I am currently reading The Life and Letters of Robert Louis Dabney by T. C. Johnson. In reading this biography, I was shocked to learn that Dabney was bereaved of his two oldest children only two weeks apart from one another. Why would the Lord bring such hard providences upon his faithful servant? As I read on, I learned of the good fruit which was born through these difficulties, and I want to share them.
One of his seminary students at the time writes:
[H]e emerged from the gloom of this afflictive dispensation, and resumed his duties with quickened zeal and impressive unction. In his prayers, thereafter, in class-room and chapel, his pupils felt and saw, what is to be but rarely seen, how one of the most imperial of human wills may humbly bow, pass under the rod, and caress with filial affection, the fatherly hand that chastises. In these prayers, he repeated, with notable frequency and characteristic unction words like these, as if he had newly awakened to their import, and was desirous that we all, gathered about him as learners, should realize their consoling influence, and be prepared to comfort others with the comfort wherewith he himself was comforted, in the supreme sorrow of his eventful life: “May we not despise thy chastening, O Lord, nor faint whenever we re rebuked by thee,” etc.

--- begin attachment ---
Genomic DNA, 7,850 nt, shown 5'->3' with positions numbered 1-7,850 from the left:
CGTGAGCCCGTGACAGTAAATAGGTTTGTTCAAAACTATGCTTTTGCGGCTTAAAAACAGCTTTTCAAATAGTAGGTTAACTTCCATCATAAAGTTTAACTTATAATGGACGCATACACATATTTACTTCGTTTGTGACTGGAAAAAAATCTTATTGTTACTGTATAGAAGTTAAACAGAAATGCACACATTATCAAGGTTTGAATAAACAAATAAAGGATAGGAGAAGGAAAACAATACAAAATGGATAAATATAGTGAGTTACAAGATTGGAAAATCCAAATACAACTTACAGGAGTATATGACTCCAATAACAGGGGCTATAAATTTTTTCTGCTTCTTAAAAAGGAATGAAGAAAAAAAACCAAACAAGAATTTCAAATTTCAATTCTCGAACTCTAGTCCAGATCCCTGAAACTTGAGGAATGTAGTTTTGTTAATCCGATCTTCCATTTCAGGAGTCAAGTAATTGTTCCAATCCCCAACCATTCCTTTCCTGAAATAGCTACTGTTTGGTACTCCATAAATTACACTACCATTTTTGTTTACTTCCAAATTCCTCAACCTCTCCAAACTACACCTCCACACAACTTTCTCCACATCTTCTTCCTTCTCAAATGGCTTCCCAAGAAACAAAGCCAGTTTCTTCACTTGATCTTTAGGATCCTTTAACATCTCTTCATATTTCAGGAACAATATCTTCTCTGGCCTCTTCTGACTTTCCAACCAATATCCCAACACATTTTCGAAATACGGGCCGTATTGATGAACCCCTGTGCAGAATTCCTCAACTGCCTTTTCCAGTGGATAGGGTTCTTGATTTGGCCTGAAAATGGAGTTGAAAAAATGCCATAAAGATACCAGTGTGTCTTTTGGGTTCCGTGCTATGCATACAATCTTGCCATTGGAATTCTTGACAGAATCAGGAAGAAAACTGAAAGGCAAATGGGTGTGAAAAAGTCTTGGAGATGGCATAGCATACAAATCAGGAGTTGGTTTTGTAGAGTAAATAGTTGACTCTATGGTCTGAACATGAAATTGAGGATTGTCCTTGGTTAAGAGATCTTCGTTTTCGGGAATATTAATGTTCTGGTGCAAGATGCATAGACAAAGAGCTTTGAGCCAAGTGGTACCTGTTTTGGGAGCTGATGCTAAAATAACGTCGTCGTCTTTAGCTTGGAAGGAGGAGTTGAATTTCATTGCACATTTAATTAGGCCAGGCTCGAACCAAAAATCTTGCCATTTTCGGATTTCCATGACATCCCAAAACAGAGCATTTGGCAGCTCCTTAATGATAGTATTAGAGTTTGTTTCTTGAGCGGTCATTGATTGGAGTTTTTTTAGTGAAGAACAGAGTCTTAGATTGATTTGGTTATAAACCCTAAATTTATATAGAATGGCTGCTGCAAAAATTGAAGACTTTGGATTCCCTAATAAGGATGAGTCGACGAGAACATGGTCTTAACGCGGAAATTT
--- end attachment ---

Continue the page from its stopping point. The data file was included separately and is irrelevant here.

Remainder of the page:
[Some] of our neighbors were Mr. and Mrs. Offutt and their little boy, and only child. This child was ill with fever. One morning, I told Dr. Dabney of their grief, and my fears that he would die, asking him if he would not go over with me … He, without hesitation, granted my request. Without ringing, we gently walked through the house to the back parlor, where the child was lying. Mrs. Offutt was on her knees near her child; Dr. Dabney stood erect, between the wide folding-doors, with his arms crossed, silently taking in the whole scene. Soon he walked to the bed, and kneeling near the mother, gave way to a flood of tears such as I then thought I had never seen a man weep. Then he offered such a prayer as you can well imagine that great tender heart, so recently bereaved, would offer for the afflicted parents, and the precious child then almost in the Saviours’s arms. When we arose, he repeated some suitable tender words of the Saviour to the mother, and departed. Mrs. Offutt told me afterwards that that visit of Dr. Dabney did her more good that all the visits and prayers of all her other friends… [T]he dear child was buried in the beautiful Oak Hill Cemetery in a few days.